After a forced break due to the post number restrictions on new participants, I find I will have to be more judicious in writing responses, including combining them as much as possible.
To Reggie_O_Donaghue @Reggie_O_Donoghue
I like the Anglican church. I have been considering that for a next church… means Episcopal denomination here in the states as far as I can tell.
To Albert Leo @aleo
The key word in what I said is the “I.” “I attach no importance to patriotism.” If you read the OP again perhaps you will see why – I had an extremely liberal upbringing. I do not confuse my internal state with reality to say, “patriotism has no importance.” I suppose you can say I am an idealist in the sense that my only loyalties are to what is right and I will not give my family, country, race, sex, species, or world any precedence in that. Indeed, I am more inclined to sacrifice these for the sake of what is right. I pretend to no delusion of anything like pure objectivity. Life requires subjective participation where what I want makes a difference – so of course I will give some precdednce to my own needs and values in the living of my life. Nor does this mean I do not honor those who have made sacrifices for sake of a better world, but why should I honor those of my own country any more than those of other countries?
As for things like globalization and unification, I am very wary of this. The lesson I take away from Genesis 11 is that war is not the greatest evil – a world united in a single evil way of life is a greater evil than that. I place a higher value on diversity and competition between many different ways of thinking – I see this as being as valuable to the survival of human civilization as genetic diversity is to the survival of the species.
I am quite frank that all my Christian beliefs are in exactly the same category as the beliefs of other in things like faries, UFOs, psychics, alternative medicine, and ghosts. Just because I believe them cannot change the fact that they are based on subjective justification (such as personal experience) just like these beliefs of others.
And…BTW… I am not a fan of the word “soul.” I tend to use the world “spirit” instead (going back to 1 Cor 15 as my touchstone) and I believe that spirit is something which comes to all living things in accordance with the measure of life they experience (which is highly quantitative).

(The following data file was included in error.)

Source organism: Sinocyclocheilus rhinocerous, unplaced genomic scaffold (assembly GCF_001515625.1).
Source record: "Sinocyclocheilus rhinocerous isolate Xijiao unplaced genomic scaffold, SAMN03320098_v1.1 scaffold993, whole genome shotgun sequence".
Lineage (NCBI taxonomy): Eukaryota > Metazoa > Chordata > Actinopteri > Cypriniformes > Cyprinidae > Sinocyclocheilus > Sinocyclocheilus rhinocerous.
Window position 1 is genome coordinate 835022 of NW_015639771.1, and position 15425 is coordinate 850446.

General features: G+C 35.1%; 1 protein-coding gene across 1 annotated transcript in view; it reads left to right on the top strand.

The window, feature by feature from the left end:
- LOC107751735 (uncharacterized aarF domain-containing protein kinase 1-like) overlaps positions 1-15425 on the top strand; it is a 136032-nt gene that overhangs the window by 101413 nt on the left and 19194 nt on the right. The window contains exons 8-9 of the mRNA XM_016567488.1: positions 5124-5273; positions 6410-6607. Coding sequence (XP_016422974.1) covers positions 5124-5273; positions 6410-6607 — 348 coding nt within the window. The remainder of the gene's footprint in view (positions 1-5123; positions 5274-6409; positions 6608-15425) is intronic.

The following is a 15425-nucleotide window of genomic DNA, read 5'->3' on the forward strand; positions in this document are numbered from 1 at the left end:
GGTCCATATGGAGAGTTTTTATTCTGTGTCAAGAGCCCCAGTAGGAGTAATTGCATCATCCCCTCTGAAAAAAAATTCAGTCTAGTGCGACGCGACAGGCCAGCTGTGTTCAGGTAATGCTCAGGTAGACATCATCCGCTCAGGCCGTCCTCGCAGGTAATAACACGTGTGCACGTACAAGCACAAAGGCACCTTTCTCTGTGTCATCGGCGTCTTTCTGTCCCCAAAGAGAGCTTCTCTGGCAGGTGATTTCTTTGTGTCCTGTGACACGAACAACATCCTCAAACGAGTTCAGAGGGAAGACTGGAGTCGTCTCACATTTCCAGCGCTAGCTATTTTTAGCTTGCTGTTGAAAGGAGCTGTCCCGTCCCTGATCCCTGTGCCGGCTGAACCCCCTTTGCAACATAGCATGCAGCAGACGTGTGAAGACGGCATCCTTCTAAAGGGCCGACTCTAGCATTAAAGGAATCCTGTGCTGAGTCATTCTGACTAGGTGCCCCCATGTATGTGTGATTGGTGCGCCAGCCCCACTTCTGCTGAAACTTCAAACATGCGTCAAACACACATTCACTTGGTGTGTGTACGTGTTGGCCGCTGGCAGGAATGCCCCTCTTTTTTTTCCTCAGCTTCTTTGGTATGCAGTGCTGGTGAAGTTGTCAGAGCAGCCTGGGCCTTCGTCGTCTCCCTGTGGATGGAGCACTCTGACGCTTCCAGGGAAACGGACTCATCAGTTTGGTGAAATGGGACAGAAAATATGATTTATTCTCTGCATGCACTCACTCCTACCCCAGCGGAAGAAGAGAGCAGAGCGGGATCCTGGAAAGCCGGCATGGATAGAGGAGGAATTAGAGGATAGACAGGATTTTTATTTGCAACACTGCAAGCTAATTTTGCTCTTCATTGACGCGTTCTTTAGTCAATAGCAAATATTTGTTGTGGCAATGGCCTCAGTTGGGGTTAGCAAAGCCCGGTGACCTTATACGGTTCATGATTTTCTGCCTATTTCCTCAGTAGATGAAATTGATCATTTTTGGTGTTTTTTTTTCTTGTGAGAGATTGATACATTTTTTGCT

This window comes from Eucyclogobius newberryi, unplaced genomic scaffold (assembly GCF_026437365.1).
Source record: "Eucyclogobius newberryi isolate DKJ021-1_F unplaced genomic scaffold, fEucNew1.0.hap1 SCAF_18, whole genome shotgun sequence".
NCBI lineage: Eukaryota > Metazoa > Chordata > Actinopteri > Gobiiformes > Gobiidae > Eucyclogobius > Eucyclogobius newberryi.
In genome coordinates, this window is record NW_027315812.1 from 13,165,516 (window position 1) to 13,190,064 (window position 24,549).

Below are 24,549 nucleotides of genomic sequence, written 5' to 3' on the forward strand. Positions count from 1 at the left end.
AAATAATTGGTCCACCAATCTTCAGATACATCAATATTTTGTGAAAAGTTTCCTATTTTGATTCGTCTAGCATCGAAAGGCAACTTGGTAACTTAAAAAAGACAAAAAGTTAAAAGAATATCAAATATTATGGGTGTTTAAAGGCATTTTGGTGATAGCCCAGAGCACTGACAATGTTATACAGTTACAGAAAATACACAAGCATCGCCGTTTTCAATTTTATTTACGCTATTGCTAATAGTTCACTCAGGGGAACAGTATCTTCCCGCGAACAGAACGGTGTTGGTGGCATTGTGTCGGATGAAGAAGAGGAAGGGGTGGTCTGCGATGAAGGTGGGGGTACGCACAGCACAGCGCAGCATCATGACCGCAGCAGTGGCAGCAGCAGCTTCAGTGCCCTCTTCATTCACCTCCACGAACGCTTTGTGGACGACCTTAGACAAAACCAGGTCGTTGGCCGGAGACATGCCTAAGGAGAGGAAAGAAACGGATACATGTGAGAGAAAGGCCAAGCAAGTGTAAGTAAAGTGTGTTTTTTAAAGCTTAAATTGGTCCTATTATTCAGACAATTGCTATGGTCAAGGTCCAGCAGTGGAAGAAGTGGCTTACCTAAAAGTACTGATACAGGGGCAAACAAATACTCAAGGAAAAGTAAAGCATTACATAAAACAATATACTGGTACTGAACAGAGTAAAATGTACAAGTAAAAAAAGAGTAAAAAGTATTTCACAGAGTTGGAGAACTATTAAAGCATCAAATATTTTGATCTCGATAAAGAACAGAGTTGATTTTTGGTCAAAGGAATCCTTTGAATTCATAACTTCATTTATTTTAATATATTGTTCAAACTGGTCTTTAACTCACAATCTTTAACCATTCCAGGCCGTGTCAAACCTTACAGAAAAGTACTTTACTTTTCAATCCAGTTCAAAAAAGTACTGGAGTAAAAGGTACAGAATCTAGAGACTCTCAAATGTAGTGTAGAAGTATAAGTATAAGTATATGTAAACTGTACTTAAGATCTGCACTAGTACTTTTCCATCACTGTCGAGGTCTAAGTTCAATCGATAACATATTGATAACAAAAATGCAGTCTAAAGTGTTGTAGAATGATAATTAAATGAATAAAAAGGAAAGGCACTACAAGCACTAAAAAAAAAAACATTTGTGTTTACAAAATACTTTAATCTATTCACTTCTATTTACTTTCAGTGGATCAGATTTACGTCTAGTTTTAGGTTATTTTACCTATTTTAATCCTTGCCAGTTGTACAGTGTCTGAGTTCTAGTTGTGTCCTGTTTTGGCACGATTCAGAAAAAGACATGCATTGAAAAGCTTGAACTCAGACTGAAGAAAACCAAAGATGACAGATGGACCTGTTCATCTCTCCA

I share your respect of William James as worthy of some attention. I distinguish different religions like Christianity, Islam, etc according to what they believe. But of course, this does not sum up religion, it is only the easiest and most substantial means of categorization that I personally at least can get a grip on.
To both Christy and MarkD @Christy @MarkD
I see no reason whatsoever to make the word “religion” the property of organized groups, except when trying to get a handle on major labels like Christianity, Islam, Buddhism, etc… I will not deny the value of labels for the purpose of communication so that we can zero in on where particular people are at. But too much emphasis on group categorization can be misleading, for the individuals are not as united in belief, experience, and values as such labels might make it appear.
I wonder if this is also connected with my aversion to the habit of many of the religious in making even God into the exclusive property of their particular religion. We can talk of different gods as a convenient way of speaking. I will even talk about all the different Christian deities which I do not believe in. But I would not confuse the God I believe is real with the any of the various human conceptions of him. Indeed I think their are some issues in theology where this leads to some really big distortions.